So after my last post comparing the mane or “imitation” faction of Japanese Hip Hop to the recent Rachel Dolezal case, a couple people commented saying they’d like to see a post that offered a good intro to Japanese Hip Hop in general. Now I’m pretty sure that these guys were asking for a list of my favorite artists or a couple good playlists more than anything else, but instead I decided to do the post as a short introduction to the history of Hip Hop in Japan. Of course a huge number of artists are going to come up along the way and I’ll link to all of them when they do, but primarily this is going to be about the spread of global Hip Hop culture to Japan, its idiosyncrasies in the country, and the role Hip Hop has played in Japanese society as a whole.
(I did end up caving though and created a short playlist with some of my favorite tracks, for anyone interested in a soundtrack to accompany their reading)
Please keep in mind that there is a lot of history behind Japanese Hip Hop, and for the sake of space I’ll have to stick more or less to the more general outline of its evolution. If you want to know more, I recommend checking out the work of MIT professor Ian Condry, which you can cop for free in PDF form here. I rely a lot on Condry myself, as you’ll see if you read him!
But first, before I begin talking about Japanese Hip Hop, I want to clarify my terms, as I think the particular meaning I associate with Hip Hop might not be shared by all of my readers.
When the average person thinks of Hip Hop they probably imagine it to be just a genre of music or a fashion style. Of course there is also the corporate perspective, which views Hip Hop as a highly profitable product to be commodified and marketed to the general population. These stereotypes are widespread and not completely without substance, but to characterize Hip Hop in this way is to completely misunderstand its substance and inherent value.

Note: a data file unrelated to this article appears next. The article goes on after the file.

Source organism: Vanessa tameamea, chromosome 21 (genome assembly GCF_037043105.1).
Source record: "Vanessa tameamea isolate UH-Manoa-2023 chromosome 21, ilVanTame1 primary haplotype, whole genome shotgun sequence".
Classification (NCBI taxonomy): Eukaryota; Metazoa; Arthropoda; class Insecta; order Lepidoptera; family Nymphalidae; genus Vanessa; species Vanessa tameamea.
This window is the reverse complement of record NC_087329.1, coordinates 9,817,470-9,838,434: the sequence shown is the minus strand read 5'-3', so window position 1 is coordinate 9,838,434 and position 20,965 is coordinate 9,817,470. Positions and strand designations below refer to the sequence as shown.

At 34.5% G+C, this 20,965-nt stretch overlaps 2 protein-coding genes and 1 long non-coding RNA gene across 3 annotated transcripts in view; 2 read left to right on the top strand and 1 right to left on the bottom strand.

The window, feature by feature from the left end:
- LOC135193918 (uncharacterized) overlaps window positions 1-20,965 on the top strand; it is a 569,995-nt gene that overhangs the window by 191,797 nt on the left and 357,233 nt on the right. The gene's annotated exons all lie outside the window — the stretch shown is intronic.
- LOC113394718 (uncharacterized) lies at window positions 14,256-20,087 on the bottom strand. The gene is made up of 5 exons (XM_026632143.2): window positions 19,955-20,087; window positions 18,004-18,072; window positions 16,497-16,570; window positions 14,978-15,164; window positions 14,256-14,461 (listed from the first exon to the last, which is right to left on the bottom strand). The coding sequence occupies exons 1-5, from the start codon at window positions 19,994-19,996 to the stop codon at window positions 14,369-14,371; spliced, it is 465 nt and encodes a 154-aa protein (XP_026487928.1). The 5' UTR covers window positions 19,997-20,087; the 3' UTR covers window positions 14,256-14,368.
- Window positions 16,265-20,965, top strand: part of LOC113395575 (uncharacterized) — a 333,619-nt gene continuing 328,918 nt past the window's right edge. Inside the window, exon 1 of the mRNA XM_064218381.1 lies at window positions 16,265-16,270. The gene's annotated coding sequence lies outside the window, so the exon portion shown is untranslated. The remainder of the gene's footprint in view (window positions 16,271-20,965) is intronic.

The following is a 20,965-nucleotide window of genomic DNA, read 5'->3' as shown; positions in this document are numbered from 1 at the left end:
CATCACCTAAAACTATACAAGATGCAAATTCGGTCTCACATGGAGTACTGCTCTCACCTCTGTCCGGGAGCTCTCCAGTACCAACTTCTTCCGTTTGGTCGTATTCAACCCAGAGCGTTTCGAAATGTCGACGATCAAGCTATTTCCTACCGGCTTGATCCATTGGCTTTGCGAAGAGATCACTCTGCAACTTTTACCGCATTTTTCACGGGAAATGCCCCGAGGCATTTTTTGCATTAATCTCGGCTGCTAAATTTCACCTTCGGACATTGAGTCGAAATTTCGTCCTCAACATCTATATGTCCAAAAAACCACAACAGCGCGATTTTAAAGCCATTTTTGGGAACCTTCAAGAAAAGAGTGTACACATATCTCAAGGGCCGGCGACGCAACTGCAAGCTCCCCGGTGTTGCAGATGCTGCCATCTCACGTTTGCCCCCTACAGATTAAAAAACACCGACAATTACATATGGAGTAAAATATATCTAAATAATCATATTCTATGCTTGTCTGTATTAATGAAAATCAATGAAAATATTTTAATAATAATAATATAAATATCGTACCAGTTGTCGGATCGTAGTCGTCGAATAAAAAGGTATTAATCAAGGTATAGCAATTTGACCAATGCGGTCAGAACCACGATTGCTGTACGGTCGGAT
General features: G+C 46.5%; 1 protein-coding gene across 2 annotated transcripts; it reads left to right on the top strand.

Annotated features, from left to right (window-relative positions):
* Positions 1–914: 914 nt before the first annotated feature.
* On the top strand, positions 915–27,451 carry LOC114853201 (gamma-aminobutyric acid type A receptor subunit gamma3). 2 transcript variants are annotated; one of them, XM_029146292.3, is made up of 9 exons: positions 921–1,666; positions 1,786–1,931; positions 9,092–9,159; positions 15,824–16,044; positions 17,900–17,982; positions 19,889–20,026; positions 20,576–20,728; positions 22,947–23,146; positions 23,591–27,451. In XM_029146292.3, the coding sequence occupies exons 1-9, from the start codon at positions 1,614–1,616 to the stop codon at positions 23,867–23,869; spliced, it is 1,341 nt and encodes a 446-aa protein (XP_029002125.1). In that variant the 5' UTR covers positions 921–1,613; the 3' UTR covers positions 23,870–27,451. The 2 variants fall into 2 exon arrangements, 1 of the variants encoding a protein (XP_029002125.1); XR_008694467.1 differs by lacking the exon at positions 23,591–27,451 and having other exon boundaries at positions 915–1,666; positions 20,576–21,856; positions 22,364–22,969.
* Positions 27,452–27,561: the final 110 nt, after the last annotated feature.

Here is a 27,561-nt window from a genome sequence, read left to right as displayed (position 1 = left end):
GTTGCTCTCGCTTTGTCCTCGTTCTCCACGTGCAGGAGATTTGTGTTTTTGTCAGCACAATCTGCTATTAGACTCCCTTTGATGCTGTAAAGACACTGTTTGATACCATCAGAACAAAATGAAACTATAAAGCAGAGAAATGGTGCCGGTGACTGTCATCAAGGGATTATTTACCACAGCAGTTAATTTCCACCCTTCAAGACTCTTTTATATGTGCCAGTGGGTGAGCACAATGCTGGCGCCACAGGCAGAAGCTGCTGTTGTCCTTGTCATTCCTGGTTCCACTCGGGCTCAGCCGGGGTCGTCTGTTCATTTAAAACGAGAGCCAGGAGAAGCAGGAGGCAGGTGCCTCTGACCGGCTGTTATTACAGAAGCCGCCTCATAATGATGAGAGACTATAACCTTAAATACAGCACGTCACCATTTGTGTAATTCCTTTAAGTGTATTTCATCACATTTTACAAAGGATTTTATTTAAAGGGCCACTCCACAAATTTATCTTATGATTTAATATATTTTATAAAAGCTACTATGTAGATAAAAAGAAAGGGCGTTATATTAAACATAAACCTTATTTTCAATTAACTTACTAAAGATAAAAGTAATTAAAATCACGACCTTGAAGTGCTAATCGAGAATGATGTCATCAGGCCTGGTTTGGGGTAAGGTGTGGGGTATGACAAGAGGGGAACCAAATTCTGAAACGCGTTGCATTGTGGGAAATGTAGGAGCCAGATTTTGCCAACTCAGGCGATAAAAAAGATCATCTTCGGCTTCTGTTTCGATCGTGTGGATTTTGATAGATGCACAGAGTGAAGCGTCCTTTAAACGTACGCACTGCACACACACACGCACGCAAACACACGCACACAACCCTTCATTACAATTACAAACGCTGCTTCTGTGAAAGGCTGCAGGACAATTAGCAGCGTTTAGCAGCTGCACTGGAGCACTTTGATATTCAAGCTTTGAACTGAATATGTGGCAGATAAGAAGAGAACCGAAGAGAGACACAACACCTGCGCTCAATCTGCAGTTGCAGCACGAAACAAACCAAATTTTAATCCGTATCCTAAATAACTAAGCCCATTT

Far from being just a style of music, Hip Hop is a culture–a way of living that is fundamentally socially-critical, anti-mainstream, and profoundly creative. The shared approach to life that is called ‘Hip Hop’ is the origin of a number of artistic forms such as DJing, MCing, breaking, and modern grafitti art (together its ‘core four elements’), but it doesn’t necessarily follow that wherever these elements are found Hip Hop is also present.
The true essence of Hip Hop culture is found in its “unique collective consciousness; the creative, causative force behind Hip Hop’s elements,” prompting many Hip Hoppers to stress that Hip Hop is not something one does, but rather something one lives (krs-one.com).
It never ceases to amaze me that something like Hip Hop, with its very specific modes of expression and even more particular cultural/historical context could take off so quickly universally, but it has exploded onto the world scene in the years since its birth. There is perhaps no country on Earth today without its own, unique Hip Hop culture. But what exactly does Hip Hop look like when separated from its original context in America’s inner cities? For the relatively wealthy, Japanese urban youth with no experience of racial persecution, can Hip Hop really be relevant or understood? These are some of the questions I think we should keep in mind when looking at the history of Hip Hop in Japan.